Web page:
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Sermon

Working the Soils (Sermon July 13, 2014)

Scripture: Matthew 13:1-9, 18-23Sower on Stony Ground

There is something powerful about a story. Stories have a strange power that can transport us from one place and time in to a totally different universe. This is why so many of us enjoy a good book or movie, those stories take us from our living rooms and transport us to worlds far in the future, or deep into history. A good story often has a theme that encourages us in some way. There is usually an obstacle of some sort that the main character must overcome. Or there may be some sort of ethical issue in which the story teller is prompting us to consider through the facilities of imagination. This is why some of the greatest teaching Jesus has are not in the explanation of scriptures, but the seemingly entertaining metaphorical stories he tells.

The seeds, it is a story that we have each listened to so often that I wonder if we really listen to it any more. But imagine you had not heard it. You came to the seaside to listen to this traveling teacher and the crowd is so large that to be heard the teacher gets onto a boat and floats out a ways using the terrain as a natural amphitheater. You are anticipating the message you are about to hear, and you are hoping that you will be able to see a miracle.

Jesus looks out at the crowd and begins to speak. There was a farmer that was scattering seeds, the seeds fell in various different places. Some fell on the path where the birds came and ate them, others fell in rocky soil and grew rapidly but quickly withered. Some of the seeds fell among the weeds and were choked out and others fell on good soils and produced an abundance. Then he looks out at the crowd again, says “Let anyone with ears listen,” and he sits down in the boat. The teaching is over because he has now turned his attention away from the crowd and is focused only on his closest followers.

Consider that for a moment. That was the entire sermon that Jesus gave at that moment. No further explanation, no deeper discussion explaining the metaphors to the masses, He simply told a story and left it hanging there in the air. Concluding by saying “Let anyone with ears listen.”

Often we think a story is just entertaining and fun, but often the deepest and most meaningful expressions of faith come from the simplest stories. These simple stories of overcoming obstacles and finding a pathway through a struggle our culture yearns for from the deepest parts of their beings. This is something that humanity has always loved. The story of your life is one of the most powerful things this world has ever heard. The story of how you struggle and found hope even in the darkness, is often a balm for the wounded hearts attached to listening ears.

The sower and the seeds. For many of us is a simple story of a farmer, but in ancient times it was not as simple as we might think. Notice the first illustration that Jesus uses, “Some seed fell on the path, and the birds came and ate them up.” The words used in this phrase to a listening ear is packed full of spiritual imagery. Although some birds were used as symbols of grace, and used in temple worship, birds were often seen as robbers in the culture. When a farmer had an infestation of birds their livelihood was stolen from them. As Jesus explains later to his disciples, the path is a heart that has been hardened so even though grace and mercy is scattered over that heart the hearer of the words do not sense it. Quickly the minions of evil rob that person of the words of life before the grace even has a chance to germinate. To go a bit deep the phrase, “ate them up,” is a term that is also used for devour, exploit, or to take advantage of. If we were to consider that for a moment we get a very different picture of these hardened people.

A path is a place where foot traffic has compacted the soil. A hardened heart is a heart that has been exploited and used, it is a person that has been abused by its culture so long that it resists any and all mercy. We each know these types of people, when you talk to them they are immediately skeptical and pessimistic.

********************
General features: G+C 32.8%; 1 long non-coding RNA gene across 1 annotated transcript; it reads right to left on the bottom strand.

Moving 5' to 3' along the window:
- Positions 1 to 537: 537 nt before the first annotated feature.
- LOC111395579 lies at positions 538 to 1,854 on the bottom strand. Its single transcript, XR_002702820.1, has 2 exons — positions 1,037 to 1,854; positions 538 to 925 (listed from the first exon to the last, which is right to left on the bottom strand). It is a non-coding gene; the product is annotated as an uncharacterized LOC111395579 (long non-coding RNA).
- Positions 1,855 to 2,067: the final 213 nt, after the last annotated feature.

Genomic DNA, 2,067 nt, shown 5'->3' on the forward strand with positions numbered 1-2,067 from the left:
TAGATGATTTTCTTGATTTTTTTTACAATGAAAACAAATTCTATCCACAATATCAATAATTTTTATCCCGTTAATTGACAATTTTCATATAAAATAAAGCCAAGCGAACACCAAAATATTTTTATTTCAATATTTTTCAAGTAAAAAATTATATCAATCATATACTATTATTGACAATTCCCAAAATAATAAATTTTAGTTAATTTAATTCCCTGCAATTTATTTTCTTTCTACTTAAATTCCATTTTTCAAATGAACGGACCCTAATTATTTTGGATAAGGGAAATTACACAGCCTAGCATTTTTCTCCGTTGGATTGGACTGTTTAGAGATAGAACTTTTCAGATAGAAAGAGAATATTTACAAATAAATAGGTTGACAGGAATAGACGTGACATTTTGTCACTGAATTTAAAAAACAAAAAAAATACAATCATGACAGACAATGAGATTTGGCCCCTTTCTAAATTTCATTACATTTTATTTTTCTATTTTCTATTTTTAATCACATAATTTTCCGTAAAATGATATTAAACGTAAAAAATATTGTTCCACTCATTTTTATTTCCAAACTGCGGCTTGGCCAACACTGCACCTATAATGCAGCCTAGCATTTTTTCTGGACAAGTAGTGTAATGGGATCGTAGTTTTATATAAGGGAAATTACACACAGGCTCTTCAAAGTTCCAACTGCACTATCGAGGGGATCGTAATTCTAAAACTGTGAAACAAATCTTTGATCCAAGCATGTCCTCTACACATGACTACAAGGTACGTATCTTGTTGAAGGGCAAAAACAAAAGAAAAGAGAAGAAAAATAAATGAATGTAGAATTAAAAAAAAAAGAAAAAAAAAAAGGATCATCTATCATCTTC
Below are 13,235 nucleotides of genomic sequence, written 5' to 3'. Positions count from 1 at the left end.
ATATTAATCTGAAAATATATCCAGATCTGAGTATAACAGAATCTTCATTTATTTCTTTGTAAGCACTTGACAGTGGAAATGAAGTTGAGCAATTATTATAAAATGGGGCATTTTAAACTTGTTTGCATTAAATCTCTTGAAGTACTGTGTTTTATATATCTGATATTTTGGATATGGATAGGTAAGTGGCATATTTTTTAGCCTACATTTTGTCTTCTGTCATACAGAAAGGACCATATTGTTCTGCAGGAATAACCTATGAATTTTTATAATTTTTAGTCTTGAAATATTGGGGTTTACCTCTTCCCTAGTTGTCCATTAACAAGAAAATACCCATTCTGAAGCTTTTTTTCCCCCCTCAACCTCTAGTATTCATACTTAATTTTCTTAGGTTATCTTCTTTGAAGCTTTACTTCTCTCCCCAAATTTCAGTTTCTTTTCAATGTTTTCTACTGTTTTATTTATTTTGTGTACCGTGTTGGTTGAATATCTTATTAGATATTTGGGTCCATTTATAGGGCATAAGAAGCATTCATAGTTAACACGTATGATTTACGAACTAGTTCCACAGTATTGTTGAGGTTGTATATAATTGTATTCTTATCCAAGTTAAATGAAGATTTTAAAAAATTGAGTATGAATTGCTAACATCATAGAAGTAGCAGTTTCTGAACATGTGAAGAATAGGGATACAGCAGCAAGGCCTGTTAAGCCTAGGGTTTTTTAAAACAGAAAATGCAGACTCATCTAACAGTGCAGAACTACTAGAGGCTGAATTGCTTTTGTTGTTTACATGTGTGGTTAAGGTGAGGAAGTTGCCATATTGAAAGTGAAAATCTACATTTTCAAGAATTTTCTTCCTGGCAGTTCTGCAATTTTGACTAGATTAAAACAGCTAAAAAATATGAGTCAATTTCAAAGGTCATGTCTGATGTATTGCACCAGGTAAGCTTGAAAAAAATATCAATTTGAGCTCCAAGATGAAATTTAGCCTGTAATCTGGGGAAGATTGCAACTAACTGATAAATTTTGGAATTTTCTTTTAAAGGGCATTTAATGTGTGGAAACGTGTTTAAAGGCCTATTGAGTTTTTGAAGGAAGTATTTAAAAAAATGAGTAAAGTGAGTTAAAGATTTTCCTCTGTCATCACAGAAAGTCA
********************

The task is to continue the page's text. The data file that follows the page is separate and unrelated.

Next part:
Jesus continues, “Other seeds fell on the rocky ground, where they did not have much soil…” Rocky soil is a soil of transition, it is either in the process of being trampled and packed or nurtured to become productive. There is something there that responds to the seeds of grace, but Jesus says the sun comes out and they wither because they have no root. These rocky hearts are extremely vulnerable. They often respond to encouragement but can also be quickly turned away. I fear for these types of individuals, because often they can get caught up in the emotionalism of a moment but when their life experiences do not meet their expectations they can quickly become hard.

For example I was in a conversation with a leader of another denomination, this particular leader made an observation that there was a great deal of turnover in leadership among their group and he was reaching out to other Christian leaders for advice. This particular group was one that based the majority of their teaching on excitement, emotions, and blessing. In this leader’s group they would have leaders rise and fall away within a couple of months, leaving him questioning why. Groups like this are vulnerable to the rocky soil believers, they get excited about ministry and life with God and as long as there is not any struggle in their life, they continue to participate, but as soon as they encounter a difficulty they question everything about their faith. They enter into pastoral leadership, but they run into financial difficulties and resign, they begin to lead bible studies but then they have marital struggles and suddenly they question if God even exists. Many of these people then become hardened to the gospel because they tried it once and it did not work, they tried God and He did not bless them and in many cases they left in worse shape than they began.

Jesus continues to speak about the seeds that fell among the thorns and were choked. These are lives that are filled with various worries and distractions. Lives that have so many demands on time and attention that there is no room for anything else. These people by in large are good people, these people if you were to ask them actually say that they believe in God, but they are just unable to grow in their faith because the soils of their life are filled with other things. Our culture by in large is filled with people like this. We are a busy people. We juggle multiple jobs and our family. We have debts that need repaid and mouths to feed, even when we have a few hours to relax we fill that time with things that are equally as demanding as everything else. We like the idea of God, but a relationship with God is just something that will have to wait.

Jesus is teaching to people that understand agriculture. Those listening to this story, if they themselves are not a farmer, know someone who is. They have each observed each of these sorts of situations. They experienced birds robbing them of crops by eating the seeds, they have seen plants quickly taking off and withering away as the temperature rises, and they have seen the weeds choke out the plants that they hoped would feed their families. They also know that the earth is constantly changing and that with proper and intentional care any field can become productive.